Vaccinations Against Preventable Childhood Diseases in ‘Alarming Decline,’ UN Says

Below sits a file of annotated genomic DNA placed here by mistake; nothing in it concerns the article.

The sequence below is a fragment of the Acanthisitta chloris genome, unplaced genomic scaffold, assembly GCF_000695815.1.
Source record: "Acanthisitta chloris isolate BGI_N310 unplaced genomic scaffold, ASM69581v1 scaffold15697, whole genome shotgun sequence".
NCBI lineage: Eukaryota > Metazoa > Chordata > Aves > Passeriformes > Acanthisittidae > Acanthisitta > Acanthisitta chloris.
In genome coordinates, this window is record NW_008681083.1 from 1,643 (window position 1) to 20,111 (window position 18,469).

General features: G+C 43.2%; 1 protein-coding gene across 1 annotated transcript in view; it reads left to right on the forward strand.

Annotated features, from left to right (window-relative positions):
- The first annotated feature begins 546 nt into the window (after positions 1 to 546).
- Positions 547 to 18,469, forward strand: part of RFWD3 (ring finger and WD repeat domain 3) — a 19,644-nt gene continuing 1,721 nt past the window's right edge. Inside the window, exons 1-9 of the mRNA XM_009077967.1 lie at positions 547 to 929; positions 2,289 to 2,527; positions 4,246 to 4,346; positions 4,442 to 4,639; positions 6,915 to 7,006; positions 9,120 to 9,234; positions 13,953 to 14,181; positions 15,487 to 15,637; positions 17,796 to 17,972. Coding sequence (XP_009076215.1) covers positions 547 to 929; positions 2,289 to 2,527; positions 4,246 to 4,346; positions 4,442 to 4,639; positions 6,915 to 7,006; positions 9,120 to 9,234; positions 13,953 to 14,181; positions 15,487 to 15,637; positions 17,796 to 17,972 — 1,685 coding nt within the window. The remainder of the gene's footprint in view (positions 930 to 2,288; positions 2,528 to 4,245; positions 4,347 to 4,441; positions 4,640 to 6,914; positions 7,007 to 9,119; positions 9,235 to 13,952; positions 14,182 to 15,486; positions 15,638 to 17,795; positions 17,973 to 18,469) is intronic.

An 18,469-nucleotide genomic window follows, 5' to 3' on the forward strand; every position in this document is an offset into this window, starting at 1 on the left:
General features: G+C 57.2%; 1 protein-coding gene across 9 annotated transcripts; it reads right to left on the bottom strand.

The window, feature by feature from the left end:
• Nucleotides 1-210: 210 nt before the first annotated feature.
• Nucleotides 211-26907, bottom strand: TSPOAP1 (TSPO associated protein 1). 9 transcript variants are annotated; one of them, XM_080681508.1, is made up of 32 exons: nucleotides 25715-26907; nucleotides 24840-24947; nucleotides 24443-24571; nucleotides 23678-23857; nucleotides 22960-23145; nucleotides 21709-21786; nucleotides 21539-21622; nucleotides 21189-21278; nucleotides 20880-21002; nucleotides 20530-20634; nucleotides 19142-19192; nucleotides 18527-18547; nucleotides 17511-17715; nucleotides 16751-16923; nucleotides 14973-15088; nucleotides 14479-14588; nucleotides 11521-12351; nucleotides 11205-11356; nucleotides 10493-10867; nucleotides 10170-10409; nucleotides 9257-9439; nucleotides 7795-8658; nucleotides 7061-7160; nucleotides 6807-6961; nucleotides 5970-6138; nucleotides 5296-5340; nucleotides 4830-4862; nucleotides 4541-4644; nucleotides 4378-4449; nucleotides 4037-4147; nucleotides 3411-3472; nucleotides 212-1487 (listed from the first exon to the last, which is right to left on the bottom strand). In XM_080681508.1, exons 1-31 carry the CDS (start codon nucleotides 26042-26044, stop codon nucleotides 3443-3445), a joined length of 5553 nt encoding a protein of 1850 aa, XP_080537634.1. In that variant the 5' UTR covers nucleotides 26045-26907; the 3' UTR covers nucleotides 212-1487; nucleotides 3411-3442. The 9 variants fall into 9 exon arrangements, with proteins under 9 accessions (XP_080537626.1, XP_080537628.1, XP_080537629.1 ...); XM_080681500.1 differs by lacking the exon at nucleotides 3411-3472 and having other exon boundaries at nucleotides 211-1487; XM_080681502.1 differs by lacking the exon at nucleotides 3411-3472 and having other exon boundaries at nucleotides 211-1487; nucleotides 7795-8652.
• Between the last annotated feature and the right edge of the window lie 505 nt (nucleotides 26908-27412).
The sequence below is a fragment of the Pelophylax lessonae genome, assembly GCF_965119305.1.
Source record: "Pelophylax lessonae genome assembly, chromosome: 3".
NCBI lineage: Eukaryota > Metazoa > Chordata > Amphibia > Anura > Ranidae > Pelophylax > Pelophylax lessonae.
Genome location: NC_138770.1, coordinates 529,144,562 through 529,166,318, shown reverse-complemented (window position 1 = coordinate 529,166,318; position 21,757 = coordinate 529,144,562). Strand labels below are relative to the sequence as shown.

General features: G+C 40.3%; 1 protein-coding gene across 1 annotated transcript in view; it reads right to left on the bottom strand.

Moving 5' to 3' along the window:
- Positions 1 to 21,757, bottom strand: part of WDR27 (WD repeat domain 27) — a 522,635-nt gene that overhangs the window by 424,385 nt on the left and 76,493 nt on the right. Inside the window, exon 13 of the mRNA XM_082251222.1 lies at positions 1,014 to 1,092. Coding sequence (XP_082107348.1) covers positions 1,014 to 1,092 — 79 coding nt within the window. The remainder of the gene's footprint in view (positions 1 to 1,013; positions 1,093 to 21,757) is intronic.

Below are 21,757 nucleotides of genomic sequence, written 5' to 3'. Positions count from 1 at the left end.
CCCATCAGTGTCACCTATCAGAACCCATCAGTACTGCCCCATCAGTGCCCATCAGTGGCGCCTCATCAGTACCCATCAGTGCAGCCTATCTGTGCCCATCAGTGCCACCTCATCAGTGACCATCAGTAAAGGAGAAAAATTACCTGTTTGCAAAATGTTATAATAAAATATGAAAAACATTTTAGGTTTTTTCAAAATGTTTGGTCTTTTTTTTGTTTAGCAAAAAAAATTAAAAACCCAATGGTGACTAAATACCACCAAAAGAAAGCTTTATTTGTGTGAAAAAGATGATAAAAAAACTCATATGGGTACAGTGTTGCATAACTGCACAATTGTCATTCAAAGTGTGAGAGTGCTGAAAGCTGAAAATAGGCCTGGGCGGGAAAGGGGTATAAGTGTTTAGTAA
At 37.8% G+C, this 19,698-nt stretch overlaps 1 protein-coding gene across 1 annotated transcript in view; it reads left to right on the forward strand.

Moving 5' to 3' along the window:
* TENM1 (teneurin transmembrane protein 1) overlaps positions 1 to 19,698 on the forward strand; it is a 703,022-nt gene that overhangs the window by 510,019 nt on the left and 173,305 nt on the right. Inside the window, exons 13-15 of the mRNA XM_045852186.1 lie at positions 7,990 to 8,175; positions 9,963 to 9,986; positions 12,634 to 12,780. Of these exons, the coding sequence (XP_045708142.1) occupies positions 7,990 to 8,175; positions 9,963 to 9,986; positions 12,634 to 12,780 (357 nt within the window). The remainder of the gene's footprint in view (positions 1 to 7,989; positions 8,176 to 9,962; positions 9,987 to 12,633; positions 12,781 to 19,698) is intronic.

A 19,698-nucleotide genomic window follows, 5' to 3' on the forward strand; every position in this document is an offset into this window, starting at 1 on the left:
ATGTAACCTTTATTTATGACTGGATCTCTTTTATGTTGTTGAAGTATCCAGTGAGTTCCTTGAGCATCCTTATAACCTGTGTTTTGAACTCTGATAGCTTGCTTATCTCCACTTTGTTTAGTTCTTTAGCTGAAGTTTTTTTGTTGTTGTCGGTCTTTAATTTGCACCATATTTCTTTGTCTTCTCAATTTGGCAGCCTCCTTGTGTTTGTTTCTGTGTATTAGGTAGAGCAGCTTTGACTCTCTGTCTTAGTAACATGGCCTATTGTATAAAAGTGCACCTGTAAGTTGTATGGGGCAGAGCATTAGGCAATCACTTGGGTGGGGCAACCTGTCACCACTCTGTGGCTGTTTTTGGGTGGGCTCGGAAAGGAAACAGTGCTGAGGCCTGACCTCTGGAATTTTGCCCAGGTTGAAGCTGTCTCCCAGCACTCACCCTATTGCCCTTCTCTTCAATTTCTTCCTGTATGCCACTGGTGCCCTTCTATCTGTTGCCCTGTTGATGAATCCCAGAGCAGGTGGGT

There has been an alarming decline in the number of children getting vaccinated for such preventable diseases as diphtheria, tetanus and measles, the United Nations warned Wednesday. The U.N.’s World Health Organization and UNICEF blame the decline on the disruption of routine health care caused by the coronavirus pandemic. Tedros Adhanom Ghebreyesus, director general of World Health Organization, attends the virtual 73rd World Health Assembly in Geneva, May 18, 2020.“Vaccines are one of the most powerful tools in the history of public health, and more children are now being immunized than ever before,” WHO chief Dr. Tedros Adhanom Ghebreyesus said. “But the pandemic has put those gains at risk. The avoidable suffering and death caused by children missing out on routine immunizations could be far greater than COVID-19 itself.” The WHO and UNICEF said that even when vaccines are available, many children who need them are afraid to leave their homes because of the coronavirus or the difficulties of traveling because of COVID-19 restrictions.  But even before the pandemic hit, the agencies said, progress in vaccinating children was slipping. They said nearly 14 million children did not get shots against measles and pertussis in 2019. Most of these children live in Africa. Economic hardships also prevented children in Brazil, India, Indonesia, Mexico, Pakistan and the Philippines from getting necessary vaccines. “COVID-19 has made previously routine vaccination a daunting challenge,” UNICEF Executive Director Henrietta Fore said. “We must prevent a further deterioration in vaccine coverage and urgently resume vaccination programs before children’s lives are threatened by other diseases. We cannot trade one health crisis for another.”

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